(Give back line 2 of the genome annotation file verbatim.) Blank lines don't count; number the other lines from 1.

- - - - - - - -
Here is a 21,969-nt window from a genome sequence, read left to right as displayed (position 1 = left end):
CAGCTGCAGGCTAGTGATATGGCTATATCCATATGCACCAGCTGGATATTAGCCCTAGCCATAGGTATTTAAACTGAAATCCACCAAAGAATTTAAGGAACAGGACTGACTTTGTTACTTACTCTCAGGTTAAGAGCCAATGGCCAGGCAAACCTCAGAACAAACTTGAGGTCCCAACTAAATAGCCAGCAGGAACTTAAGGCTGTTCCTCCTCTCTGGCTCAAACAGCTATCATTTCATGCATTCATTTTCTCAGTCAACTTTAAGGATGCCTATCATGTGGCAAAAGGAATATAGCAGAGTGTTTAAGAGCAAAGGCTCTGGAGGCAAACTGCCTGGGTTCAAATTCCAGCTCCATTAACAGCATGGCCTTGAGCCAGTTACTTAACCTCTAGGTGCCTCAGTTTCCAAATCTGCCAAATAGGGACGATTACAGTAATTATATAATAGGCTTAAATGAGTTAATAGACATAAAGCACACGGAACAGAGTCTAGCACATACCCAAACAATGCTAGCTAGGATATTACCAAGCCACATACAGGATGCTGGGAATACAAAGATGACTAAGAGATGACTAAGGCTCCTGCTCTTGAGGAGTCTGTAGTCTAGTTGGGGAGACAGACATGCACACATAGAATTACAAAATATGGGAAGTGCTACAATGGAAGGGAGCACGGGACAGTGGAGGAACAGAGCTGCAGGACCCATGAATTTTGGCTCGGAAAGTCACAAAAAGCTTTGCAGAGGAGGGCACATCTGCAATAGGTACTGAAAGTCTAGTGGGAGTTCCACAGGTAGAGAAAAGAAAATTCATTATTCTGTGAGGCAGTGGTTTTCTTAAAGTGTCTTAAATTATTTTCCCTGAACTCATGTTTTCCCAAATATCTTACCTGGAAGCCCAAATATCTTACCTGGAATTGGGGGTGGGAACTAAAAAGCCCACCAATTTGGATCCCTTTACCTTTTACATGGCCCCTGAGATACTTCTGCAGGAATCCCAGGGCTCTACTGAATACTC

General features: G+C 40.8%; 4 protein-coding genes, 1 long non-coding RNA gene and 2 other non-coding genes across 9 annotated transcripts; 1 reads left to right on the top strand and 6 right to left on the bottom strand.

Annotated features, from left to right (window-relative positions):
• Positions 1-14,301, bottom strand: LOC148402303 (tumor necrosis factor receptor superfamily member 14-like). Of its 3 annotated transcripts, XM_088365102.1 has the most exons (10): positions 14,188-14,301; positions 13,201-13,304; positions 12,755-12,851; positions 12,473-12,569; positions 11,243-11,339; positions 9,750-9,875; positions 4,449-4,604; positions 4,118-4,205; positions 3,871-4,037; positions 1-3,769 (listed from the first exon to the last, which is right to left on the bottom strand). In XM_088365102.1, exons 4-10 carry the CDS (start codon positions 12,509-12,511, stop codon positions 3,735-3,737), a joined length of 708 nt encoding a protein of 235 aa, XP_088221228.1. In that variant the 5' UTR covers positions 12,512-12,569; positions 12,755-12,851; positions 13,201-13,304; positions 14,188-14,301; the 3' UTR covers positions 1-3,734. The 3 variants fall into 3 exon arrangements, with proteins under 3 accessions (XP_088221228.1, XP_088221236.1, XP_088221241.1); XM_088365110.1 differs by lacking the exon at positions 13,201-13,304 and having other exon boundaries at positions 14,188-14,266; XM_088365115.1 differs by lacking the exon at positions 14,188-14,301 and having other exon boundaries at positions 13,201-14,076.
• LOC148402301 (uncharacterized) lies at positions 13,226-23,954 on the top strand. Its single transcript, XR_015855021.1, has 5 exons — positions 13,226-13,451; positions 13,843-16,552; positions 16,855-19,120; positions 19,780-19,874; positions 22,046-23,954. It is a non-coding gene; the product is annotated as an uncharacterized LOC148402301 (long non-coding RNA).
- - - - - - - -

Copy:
CAGCTGCAGGCTAGTGATATGGCTATATCCATATGCACCAGCTGGATATTAGCCCTAGCCATAGGTATTTAAACTGAAATCCACCAAAGAATTTAAGGAACAGGACTGACTTTGTTACTTACTCTCAGGTTAAGAGCCAATGGCCAGGCAAACCTCAGAACAAACTTGAGGTCCCAACTAAATAGCCAGCAGGAACTTAAGGCTGTTCCTCCTCTCTGGCTCAAACAGCTATCATTTCATGCATTCATTTTCTCAGTCAACTTTAAGGATGCCTATCATGTGGCAAAAGGAATATAGCAGAGTGTTTAAGAGCAAAGGCTCTGGAGGCAAACTGCCTGGGTTCAAATTCCAGCTCCATTAACAGCATGGCCTTGAGCCAGTTACTTAACCTCTAGGTGCCTCAGTTTCCAAATCTGCCAAATAGGGACGATTACAGTAATTATATAATAGGCTTAAATGAGTTAATAGACATAAAGCACACGGAACAGAGTCTAGCACATACCCAAACAATGCTAGCTAGGATATTACCAAGCCACATACAGGATGCTGGGAATACAAAGATGACTAAGAGATGACTAAGGCTCCTGCTCTTGAGGAGTCTGTAGTCTAGTTGGGGAGACAGACATGCACACATAGAATTACAAAATATGGGAAGTGCTACAATGGAAGGGAGCACGGGACAGTGGAGGAACAGAGCTGCAGGACCCATGAATTTTGGCTCGGAAAGTCACAAAAAGCTTTGCAGAGGAGGGCACATCTGCAATAGGTACTGAAAGTCTAGTGGGAGTTCCACAGGTAGAGAAAAGAAAATTCATTATTCTGTGAGGCAGTGGTTTTCTTAAAGTGTCTTAAATTATTTTCCCTGAACTCATGTTTTCCCAAATATCTTACCTGGAAGCCCAAATATCTTACCTGGAATTGGGGGTGGGAACTAAAAAGCCCACCAATTTGGATCCCTTTACCTTTTACATGGCCCCTGAGATACTTCTGCAGGAATCCCAGGGCTCTACTGAATACTC